Oh, that terrible Trump. He withdrew us from the Paris climate accords, and now icebergs untethered from Antartica will soon float up the Mississippi River and destroy St. Louis.
The Europeans are contemptuous of our decision not to join their One-World Government and submit our economic future to the incomparable IQs of the central planners in Brussels. And yet, who is doing the most, right here, right now, to reduce carbon emissions and whatever effect they have on global warming?
The United States of America. You know, the bad guys.
From a June 2016 article in Forbes:
The U.S. also leads the world in reducing carbon emissions for the most recent 5- and 10-year periods. Over the past 5 years U.S. carbon dioxide emissions have fallen by 270 million tons. In 2nd place for that period was the UK, with a 93 million ton decline. Over the most recent 5-year period, China led the world with a 1.1 billion ton increase. India was in 2nd place with a 540 million ton increase.
U.S. emissions have fallen at about the rate of those of the entire European Union, even as our economic growth — and hunger for carbon molecules — has far outpaced theirs. And yet you would never know that given the opprobrium heaped on us from our far-more-enlightened — and over-regulated — friends on The Continent.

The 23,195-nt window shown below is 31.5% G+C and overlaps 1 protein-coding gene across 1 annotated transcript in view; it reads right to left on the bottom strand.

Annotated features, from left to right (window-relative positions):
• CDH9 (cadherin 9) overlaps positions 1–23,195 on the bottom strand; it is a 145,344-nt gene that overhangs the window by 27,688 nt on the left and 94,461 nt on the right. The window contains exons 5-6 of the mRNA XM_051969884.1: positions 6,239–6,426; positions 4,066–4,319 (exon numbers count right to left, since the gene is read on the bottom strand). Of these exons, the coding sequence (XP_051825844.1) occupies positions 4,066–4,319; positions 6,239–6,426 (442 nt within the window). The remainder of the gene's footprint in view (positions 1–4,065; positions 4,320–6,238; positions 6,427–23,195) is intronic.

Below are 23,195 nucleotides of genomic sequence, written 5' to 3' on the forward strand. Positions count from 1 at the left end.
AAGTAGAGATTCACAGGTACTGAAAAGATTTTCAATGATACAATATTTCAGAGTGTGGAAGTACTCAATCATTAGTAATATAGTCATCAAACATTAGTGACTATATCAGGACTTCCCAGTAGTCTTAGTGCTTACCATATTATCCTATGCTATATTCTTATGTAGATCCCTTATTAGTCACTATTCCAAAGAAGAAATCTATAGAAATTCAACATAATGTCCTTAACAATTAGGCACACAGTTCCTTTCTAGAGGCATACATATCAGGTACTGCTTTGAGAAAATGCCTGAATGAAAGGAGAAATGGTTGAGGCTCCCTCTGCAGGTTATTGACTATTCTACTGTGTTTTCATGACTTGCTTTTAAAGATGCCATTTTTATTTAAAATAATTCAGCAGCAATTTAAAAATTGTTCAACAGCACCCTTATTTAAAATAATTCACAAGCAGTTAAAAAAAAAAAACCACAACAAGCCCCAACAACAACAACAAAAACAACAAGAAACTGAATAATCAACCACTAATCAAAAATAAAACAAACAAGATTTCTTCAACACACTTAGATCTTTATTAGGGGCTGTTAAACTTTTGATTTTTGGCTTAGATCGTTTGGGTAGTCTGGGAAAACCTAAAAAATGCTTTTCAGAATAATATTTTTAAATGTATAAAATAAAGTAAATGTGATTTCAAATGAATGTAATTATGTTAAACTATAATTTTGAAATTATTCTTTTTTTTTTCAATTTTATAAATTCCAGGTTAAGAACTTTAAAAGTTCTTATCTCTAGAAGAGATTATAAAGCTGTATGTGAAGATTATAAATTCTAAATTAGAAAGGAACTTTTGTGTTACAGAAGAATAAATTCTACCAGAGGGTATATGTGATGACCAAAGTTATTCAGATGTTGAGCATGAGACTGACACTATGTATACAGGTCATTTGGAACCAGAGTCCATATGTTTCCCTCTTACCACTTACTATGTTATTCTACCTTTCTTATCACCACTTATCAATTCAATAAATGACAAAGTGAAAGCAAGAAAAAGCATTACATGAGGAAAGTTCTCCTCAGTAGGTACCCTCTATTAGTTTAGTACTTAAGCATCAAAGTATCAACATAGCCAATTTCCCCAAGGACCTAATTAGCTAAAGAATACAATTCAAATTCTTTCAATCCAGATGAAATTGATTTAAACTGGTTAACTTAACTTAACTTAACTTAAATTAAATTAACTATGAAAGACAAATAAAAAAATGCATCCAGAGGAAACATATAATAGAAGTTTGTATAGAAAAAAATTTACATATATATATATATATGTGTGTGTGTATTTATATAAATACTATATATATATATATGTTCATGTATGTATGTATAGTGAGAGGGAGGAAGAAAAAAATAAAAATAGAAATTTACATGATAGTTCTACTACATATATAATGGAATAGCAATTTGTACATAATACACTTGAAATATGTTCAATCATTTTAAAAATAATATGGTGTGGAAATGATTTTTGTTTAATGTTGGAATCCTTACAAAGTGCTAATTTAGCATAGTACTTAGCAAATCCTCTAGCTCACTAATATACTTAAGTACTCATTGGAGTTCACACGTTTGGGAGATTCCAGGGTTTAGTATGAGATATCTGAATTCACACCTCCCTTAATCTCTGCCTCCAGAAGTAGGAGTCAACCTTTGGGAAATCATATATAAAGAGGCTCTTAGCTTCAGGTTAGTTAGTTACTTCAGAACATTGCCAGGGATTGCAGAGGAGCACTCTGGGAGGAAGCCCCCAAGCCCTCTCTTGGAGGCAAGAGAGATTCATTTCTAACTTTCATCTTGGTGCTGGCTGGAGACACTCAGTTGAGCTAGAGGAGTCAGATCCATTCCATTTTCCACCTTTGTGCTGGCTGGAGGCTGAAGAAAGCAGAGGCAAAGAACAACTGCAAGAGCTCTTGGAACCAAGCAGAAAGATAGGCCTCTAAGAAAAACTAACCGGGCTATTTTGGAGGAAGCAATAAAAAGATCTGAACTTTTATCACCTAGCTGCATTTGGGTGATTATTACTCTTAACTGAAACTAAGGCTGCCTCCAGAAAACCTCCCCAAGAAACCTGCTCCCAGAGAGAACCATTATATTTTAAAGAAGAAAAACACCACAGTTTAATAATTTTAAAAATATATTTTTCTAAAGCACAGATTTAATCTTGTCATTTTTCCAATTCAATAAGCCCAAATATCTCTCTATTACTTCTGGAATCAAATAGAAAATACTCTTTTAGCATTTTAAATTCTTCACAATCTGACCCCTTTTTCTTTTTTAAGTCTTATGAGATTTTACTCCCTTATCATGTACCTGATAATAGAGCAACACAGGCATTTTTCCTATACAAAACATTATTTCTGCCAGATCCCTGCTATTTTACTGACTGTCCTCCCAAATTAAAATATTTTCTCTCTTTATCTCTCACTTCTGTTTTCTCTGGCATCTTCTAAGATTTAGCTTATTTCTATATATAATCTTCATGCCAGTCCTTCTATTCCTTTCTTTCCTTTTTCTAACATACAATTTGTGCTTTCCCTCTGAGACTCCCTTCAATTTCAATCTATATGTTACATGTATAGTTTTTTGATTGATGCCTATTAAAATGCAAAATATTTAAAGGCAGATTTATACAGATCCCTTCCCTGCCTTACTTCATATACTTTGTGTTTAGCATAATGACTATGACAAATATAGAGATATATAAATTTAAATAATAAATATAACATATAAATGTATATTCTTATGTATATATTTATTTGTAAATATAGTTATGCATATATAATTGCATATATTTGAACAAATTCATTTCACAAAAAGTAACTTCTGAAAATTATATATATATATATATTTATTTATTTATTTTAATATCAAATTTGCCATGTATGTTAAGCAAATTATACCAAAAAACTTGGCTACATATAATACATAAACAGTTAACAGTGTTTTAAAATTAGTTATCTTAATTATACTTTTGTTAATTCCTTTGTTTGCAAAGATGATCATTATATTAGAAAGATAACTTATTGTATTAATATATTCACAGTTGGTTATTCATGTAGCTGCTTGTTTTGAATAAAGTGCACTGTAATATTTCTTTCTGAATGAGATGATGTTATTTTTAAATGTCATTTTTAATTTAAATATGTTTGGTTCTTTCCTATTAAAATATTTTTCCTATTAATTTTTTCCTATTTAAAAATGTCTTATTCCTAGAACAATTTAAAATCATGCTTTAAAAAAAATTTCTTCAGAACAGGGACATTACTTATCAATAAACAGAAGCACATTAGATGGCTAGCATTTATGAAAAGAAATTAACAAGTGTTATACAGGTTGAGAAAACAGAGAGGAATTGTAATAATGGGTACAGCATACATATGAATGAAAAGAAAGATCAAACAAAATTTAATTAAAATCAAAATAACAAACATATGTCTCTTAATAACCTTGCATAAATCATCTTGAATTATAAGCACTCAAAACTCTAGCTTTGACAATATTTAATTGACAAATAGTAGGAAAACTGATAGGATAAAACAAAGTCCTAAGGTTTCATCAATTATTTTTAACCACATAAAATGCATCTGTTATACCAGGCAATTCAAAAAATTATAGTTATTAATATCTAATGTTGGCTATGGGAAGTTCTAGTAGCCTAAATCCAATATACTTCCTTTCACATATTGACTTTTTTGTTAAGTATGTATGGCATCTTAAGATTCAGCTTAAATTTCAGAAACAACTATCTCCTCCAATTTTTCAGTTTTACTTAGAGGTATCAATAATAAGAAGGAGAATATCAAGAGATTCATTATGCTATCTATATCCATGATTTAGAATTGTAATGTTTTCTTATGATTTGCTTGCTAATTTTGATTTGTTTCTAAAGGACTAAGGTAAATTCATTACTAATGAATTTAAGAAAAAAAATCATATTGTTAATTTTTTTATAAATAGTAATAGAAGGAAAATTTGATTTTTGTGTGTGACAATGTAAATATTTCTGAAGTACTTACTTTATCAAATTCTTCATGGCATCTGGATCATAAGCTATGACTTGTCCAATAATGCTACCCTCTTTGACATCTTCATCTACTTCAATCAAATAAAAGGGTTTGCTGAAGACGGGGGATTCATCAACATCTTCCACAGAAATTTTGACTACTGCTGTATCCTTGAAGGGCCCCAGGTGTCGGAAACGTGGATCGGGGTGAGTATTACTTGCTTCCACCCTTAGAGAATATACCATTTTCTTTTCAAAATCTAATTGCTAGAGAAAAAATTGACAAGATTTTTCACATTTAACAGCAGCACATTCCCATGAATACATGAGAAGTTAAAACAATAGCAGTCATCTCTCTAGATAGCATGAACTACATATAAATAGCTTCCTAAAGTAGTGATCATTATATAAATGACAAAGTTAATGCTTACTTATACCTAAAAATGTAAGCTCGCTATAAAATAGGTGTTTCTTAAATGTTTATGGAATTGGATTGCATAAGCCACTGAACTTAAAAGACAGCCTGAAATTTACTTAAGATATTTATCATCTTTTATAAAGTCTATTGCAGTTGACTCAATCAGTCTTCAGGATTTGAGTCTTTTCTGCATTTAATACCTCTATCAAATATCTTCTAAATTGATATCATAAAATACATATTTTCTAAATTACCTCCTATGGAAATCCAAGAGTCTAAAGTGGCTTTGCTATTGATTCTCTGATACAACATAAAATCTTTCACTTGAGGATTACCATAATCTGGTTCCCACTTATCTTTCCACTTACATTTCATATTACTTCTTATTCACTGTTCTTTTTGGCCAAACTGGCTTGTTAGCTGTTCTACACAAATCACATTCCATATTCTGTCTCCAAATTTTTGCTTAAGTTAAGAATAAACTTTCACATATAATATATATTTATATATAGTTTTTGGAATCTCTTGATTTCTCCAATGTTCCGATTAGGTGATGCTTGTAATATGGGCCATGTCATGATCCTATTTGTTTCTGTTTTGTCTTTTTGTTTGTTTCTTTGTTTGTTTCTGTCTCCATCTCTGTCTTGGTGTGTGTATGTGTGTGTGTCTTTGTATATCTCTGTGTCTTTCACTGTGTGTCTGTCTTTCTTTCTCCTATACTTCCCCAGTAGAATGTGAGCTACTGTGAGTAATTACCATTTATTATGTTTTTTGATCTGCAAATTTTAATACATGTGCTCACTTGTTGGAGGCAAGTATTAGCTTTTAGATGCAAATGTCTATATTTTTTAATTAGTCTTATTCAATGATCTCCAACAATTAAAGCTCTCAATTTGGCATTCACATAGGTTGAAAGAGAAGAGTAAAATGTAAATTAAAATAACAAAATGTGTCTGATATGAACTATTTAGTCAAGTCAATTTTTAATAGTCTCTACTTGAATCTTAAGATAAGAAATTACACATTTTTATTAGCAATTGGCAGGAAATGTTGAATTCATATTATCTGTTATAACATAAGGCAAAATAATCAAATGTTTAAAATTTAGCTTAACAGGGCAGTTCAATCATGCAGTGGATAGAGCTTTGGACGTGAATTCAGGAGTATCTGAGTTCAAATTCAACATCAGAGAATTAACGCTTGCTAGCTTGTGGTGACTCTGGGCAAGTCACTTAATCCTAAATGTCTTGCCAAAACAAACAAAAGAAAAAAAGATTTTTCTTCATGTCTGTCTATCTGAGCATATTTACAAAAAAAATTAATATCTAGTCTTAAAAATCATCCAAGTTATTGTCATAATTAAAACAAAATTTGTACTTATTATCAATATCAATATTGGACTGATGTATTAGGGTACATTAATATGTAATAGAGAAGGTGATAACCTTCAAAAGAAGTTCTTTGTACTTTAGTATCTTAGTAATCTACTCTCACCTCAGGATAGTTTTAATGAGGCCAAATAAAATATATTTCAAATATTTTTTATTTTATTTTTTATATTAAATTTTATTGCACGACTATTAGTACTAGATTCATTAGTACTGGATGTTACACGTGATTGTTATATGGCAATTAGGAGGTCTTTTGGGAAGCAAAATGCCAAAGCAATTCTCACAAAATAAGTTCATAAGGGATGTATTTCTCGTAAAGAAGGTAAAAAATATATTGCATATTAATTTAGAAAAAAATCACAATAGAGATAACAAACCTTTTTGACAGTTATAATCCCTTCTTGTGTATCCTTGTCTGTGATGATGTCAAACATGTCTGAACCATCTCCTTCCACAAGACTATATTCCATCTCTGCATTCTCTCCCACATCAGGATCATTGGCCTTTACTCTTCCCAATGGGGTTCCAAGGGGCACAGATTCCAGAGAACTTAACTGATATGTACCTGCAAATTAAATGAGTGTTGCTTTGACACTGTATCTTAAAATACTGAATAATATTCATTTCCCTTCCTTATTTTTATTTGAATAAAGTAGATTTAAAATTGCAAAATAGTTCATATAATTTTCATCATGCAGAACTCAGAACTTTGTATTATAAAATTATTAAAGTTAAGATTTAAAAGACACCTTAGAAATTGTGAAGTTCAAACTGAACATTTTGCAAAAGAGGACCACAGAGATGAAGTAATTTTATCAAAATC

Why are we doing so well? Let me introduce another commonly known dirty word, to go alongside “America.” That is, “fracking.”
As Forbes notes, the biggest contributor to our carbon emissions decline is not Barack Obama running around spinning windmills. It’s the growing production of natural gas.
The Washington Examiner explains where that’s coming from:
As the Wall Street Journal reports, fracking-based energy firms in Texas’ Permian Basin are finding a useful side-benefit to their innovation: gas comes up alongside the oil! The consequence: a growing glut of cheap natural gas. This gas is the golden ticket. It offers American businesses and families access to cheap energy, and an alternative to polluting energy sources . . . it is cheaper and far more emissions-efficient than coal, and it doesn’t require massive public expenditures. In the coming years, more consumers and utilities will choose gas over coal. And indirectly, total carbon emissions will fall. Along with new technologies such as battery-based vehicles, this gas is the path to a lower carbon emissions future.
Could it be that the future of stemming the earth’s warming does not come from bankrupting Western economies, but from private sector spending on basic energy research and innovations that get more out of fossil fuels, with cleaner and more efficient results?
Sure, we should continue research on renewables. But these technologies are mostly not ready to be deployed. Let’s allow Bill Gates to invest all he wants in cars that plug into wall sockets, and if you want to risk freezing beneath your solar panels while the sun don’t shine, that’s your business.
Meantime, American entrepreneurs will continue to figure out surprising new ways to create efficiencies and new technologies that reduce the cost of energy and the emissions that result.